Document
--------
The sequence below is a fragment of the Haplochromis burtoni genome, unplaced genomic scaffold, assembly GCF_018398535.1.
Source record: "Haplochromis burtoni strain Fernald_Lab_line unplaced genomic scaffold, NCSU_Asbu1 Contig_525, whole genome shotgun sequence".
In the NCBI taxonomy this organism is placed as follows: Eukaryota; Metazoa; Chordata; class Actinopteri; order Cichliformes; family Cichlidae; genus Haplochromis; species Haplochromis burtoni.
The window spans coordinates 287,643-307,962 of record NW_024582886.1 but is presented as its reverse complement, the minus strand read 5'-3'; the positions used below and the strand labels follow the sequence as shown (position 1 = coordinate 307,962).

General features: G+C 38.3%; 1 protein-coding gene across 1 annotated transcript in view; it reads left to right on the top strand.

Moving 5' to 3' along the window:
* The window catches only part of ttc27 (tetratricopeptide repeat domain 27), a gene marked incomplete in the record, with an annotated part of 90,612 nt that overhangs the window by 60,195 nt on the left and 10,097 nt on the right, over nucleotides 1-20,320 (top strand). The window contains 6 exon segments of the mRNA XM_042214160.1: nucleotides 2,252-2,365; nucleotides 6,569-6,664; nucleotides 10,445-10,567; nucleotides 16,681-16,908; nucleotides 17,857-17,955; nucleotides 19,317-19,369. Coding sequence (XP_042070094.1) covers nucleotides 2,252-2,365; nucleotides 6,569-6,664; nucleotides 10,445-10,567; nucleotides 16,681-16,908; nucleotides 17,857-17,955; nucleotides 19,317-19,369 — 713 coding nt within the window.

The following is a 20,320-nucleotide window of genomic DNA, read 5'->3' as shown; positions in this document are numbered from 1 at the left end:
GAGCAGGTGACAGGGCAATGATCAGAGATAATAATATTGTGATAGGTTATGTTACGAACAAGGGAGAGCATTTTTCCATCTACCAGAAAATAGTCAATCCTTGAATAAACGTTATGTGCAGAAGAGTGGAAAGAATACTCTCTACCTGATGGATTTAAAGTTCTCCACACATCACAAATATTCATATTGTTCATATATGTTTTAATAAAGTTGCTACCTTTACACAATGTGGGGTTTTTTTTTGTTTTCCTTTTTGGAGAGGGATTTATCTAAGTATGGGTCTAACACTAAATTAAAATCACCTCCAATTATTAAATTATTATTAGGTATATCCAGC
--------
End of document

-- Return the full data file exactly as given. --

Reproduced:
The sequence below is a fragment of the Haplochromis burtoni genome, unplaced genomic scaffold, assembly GCF_018398535.1.
Source record: "Haplochromis burtoni strain Fernald_Lab_line unplaced genomic scaffold, NCSU_Asbu1 Contig_525, whole genome shotgun sequence".
In the NCBI taxonomy this organism is placed as follows: Eukaryota; Metazoa; Chordata; class Actinopteri; order Cichliformes; family Cichlidae; genus Haplochromis; species Haplochromis burtoni.
The window spans coordinates 287,643-307,962 of record NW_024582886.1 but is presented as its reverse complement, the minus strand read 5'-3'; the positions used below and the strand labels follow the sequence as shown (position 1 = coordinate 307,962).

General features: G+C 38.3%; 1 protein-coding gene across 1 annotated transcript in view; it reads left to right on the top strand.

Moving 5' to 3' along the window:
* The window catches only part of ttc27 (tetratricopeptide repeat domain 27), a gene marked incomplete in the record, with an annotated part of 90,612 nt that overhangs the window by 60,195 nt on the left and 10,097 nt on the right, over nucleotides 1-20,320 (top strand). The window contains 6 exon segments of the mRNA XM_042214160.1: nucleotides 2,252-2,365; nucleotides 6,569-6,664; nucleotides 10,445-10,567; nucleotides 16,681-16,908; nucleotides 17,857-17,955; nucleotides 19,317-19,369. Coding sequence (XP_042070094.1) covers nucleotides 2,252-2,365; nucleotides 6,569-6,664; nucleotides 10,445-10,567; nucleotides 16,681-16,908; nucleotides 17,857-17,955; nucleotides 19,317-19,369 — 713 coding nt within the window.

The following is a 20,320-nucleotide window of genomic DNA, read 5'->3' as shown; positions in this document are numbered from 1 at the left end:
GAGCAGGTGACAGGGCAATGATCAGAGATAATAATATTGTGATAGGTTATGTTACGAACAAGGGAGAGCATTTTTCCATCTACCAGAAAATAGTCAATCCTTGAATAAACGTTATGTGCAGAAGAGTGGAAAGAATACTCTCTACCTGATGGATTTAAAGTTCTCCACACATCACAAATATTCATATTGTTCATATATGTTTTAATAAAGTTGCTACCTTTACACAATGTGGGGTTTTTTTTTGTTTTCCTTTTTGGAGAGGGATTTATCTAAGTATGGGTCTAACACTAAATTAAAATCACCTCCAATTATTAAATTATTATTAGGTATATCCAGC